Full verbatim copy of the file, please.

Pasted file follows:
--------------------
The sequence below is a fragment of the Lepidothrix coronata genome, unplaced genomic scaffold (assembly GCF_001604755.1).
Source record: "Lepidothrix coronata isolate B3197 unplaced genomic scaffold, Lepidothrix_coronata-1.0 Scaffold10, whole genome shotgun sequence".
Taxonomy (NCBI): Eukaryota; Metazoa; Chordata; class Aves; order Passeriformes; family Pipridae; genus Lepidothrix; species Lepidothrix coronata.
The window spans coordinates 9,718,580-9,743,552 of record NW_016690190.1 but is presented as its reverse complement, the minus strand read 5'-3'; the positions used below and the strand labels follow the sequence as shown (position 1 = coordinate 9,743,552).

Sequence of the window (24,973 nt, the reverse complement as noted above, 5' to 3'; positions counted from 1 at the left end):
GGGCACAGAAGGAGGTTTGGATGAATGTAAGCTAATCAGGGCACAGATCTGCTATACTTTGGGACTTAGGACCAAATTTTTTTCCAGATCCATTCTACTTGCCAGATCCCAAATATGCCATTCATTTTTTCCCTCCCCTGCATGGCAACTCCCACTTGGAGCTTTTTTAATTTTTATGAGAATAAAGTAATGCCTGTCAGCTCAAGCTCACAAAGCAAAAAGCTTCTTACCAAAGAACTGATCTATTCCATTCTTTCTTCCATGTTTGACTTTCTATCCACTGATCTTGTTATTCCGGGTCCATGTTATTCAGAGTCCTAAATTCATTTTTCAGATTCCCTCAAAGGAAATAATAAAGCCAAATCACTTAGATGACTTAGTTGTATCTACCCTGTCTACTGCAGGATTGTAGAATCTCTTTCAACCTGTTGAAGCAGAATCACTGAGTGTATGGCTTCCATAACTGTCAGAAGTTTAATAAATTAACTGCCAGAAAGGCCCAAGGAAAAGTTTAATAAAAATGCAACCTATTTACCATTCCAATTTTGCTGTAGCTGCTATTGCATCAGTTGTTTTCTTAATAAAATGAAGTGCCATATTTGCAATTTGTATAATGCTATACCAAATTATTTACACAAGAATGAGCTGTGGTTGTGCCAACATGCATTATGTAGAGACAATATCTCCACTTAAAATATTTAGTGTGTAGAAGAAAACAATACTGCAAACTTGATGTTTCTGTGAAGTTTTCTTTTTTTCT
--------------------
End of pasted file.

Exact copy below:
The sequence below is a fragment of the Lepidothrix coronata genome, unplaced genomic scaffold (assembly GCF_001604755.1).
Source record: "Lepidothrix coronata isolate B3197 unplaced genomic scaffold, Lepidothrix_coronata-1.0 Scaffold10, whole genome shotgun sequence".
Taxonomy (NCBI): Eukaryota; Metazoa; Chordata; class Aves; order Passeriformes; family Pipridae; genus Lepidothrix; species Lepidothrix coronata.
The window spans coordinates 9,718,580-9,743,552 of record NW_016690190.1 but is presented as its reverse complement, the minus strand read 5'-3'; the positions used below and the strand labels follow the sequence as shown (position 1 = coordinate 9,743,552).

Sequence of the window (24,973 nt, the reverse complement as noted above, 5' to 3'; positions counted from 1 at the left end):
GGGCACAGAAGGAGGTTTGGATGAATGTAAGCTAATCAGGGCACAGATCTGCTATACTTTGGGACTTAGGACCAAATTTTTTTCCAGATCCATTCTACTTGCCAGATCCCAAATATGCCATTCATTTTTTCCCTCCCCTGCATGGCAACTCCCACTTGGAGCTTTTTTAATTTTTATGAGAATAAAGTAATGCCTGTCAGCTCAAGCTCACAAAGCAAAAAGCTTCTTACCAAAGAACTGATCTATTCCATTCTTTCTTCCATGTTTGACTTTCTATCCACTGATCTTGTTATTCCGGGTCCATGTTATTCAGAGTCCTAAATTCATTTTTCAGATTCCCTCAAAGGAAATAATAAAGCCAAATCACTTAGATGACTTAGTTGTATCTACCCTGTCTACTGCAGGATTGTAGAATCTCTTTCAACCTGTTGAAGCAGAATCACTGAGTGTATGGCTTCCATAACTGTCAGAAGTTTAATAAATTAACTGCCAGAAAGGCCCAAGGAAAAGTTTAATAAAAATGCAACCTATTTACCATTCCAATTTTGCTGTAGCTGCTATTGCATCAGTTGTTTTCTTAATAAAATGAAGTGCCATATTTGCAATTTGTATAATGCTATACCAAATTATTTACACAAGAATGAGCTGTGGTTGTGCCAACATGCATTATGTAGAGACAATATCTCCACTTAAAATATTTAGTGTGTAGAAGAAAACAATACTGCAAACTTGATGTTTCTGTGAAGTTTTCTTTTTTTCT